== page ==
3:00 PM–4:20 PM
Elizabeth G
Area: AUT; Domain: Applied Research
Chair: Joseph Gentry (The May Institute)
Discussant: Robert F. Putnam (The May Institute)
CE Instructor: Colleen Ann O'Leary-Zonarich, M.A.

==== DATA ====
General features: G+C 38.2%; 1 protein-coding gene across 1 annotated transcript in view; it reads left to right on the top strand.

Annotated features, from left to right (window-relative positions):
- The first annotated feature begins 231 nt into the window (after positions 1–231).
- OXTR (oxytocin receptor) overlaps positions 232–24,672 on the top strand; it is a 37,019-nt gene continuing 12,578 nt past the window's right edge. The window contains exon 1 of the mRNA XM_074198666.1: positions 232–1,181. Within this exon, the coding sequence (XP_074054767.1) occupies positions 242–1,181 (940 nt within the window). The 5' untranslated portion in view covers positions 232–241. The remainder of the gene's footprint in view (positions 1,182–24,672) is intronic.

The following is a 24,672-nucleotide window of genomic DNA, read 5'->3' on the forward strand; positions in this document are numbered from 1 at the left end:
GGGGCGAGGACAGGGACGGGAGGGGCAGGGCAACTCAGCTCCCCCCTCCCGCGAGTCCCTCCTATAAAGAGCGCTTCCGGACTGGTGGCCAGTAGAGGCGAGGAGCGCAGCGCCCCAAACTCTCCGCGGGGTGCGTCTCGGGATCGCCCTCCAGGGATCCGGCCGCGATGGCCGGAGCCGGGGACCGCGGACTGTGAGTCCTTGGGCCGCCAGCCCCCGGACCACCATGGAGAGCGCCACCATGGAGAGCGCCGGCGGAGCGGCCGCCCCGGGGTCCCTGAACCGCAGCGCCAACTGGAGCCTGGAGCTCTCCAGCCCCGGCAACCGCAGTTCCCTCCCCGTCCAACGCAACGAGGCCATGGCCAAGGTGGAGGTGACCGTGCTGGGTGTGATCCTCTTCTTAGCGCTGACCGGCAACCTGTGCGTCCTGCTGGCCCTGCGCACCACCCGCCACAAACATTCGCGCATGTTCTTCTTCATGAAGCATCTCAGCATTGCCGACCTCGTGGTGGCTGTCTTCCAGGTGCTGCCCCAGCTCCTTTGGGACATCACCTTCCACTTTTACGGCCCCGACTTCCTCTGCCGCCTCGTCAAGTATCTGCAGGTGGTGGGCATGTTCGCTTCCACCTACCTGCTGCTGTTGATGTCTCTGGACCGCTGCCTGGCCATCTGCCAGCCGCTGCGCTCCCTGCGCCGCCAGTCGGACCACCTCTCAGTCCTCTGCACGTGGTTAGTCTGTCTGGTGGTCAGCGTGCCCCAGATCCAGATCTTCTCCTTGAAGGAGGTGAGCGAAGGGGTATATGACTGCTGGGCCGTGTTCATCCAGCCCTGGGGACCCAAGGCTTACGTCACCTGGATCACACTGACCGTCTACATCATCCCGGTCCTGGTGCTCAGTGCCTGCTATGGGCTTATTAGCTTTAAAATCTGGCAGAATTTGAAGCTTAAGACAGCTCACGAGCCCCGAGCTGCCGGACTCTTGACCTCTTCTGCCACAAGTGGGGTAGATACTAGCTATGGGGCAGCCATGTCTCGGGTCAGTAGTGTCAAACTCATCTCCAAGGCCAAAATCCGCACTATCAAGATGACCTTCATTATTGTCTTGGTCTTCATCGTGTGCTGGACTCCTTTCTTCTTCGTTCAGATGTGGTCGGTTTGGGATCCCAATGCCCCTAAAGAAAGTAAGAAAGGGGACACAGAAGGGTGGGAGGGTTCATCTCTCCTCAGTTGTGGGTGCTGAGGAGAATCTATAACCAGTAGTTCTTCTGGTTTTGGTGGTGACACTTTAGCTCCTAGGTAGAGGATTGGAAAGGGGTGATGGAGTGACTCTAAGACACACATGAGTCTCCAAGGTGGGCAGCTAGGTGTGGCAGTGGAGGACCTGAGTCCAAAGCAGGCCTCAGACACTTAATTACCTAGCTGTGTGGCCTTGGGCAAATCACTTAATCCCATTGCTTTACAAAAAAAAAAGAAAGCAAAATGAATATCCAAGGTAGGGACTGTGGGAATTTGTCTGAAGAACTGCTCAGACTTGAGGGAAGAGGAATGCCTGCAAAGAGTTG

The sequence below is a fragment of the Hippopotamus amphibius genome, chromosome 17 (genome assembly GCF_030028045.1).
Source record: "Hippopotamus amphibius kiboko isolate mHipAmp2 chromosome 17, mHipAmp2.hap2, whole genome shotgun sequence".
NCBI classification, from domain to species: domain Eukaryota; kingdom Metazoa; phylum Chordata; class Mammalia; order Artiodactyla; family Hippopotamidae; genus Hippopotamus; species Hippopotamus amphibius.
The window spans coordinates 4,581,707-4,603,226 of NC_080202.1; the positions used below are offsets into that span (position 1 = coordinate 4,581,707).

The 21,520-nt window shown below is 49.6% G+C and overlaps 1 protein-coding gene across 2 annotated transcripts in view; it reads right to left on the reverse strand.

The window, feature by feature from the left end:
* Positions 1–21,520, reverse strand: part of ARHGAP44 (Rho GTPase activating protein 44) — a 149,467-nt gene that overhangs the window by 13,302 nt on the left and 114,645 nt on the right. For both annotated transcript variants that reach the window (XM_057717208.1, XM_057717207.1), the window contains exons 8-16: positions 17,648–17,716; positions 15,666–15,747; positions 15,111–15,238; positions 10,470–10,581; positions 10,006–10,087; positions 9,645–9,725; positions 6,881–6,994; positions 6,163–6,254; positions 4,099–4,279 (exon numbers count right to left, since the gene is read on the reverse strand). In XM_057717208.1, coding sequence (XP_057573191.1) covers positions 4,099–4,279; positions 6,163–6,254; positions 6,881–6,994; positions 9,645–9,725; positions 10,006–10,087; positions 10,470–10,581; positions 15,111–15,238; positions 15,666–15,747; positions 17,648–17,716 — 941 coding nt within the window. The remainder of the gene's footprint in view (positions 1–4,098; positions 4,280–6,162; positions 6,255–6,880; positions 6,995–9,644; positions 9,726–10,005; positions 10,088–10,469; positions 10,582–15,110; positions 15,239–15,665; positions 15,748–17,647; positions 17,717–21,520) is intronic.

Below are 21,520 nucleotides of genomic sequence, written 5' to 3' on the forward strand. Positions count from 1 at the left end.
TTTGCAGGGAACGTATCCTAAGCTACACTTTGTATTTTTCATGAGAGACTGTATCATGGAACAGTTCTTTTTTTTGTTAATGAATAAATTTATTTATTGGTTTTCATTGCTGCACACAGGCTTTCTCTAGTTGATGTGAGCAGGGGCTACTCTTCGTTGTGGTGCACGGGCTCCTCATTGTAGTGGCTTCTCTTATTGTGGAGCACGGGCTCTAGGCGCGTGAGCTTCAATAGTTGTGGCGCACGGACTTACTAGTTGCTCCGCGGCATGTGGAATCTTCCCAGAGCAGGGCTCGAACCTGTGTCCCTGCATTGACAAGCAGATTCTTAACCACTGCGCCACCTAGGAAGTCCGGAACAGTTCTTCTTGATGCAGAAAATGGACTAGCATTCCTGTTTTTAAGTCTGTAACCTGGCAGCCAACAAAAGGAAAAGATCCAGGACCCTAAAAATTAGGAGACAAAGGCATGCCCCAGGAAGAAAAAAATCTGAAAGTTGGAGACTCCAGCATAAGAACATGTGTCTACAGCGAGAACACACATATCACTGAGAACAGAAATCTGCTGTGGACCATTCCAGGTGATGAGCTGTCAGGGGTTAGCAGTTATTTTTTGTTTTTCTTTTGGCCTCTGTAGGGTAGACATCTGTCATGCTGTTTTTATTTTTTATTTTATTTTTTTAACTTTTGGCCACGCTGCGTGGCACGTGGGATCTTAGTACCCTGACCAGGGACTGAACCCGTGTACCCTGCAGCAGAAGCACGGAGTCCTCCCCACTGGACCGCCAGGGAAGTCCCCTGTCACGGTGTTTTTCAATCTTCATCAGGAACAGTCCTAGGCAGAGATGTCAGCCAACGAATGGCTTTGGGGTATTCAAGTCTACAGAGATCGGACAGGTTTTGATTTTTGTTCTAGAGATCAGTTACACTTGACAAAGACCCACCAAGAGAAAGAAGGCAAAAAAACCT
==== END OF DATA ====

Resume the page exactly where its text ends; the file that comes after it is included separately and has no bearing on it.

Research has shown positive reinforcement to be an effective strategy for increasing food consumption in children with developmental disabilities who display food selectivity/refusal. Three papers will review background, incidence, significance, assessment, intervention, outcomes, and limitations with three different students diagnosed with pervasive developmental disorders who display food selectivity and/or refusal across home and school environments. Each paper will discuss systematic intervention, including a variety of antecedent and consequence strategies used to promote increased food consumption across home and/or school environments. Papers will also present individualized programs tailored to the child and team and that using one or more types of interventions concurrently or with multiple baseline approaches may generate outcomes quickly to create team confidence. The impact of several variables will be presented; including, developing technically sound protocols, identifying functional reinforcers, promoting comprehensive team involvement and communication, treatment integrity, data collection, and limitations of interventions. Results presented will show significant improvements in meal times and increased food consumption for all three children, with results sustained over time with maintenance procedures in place.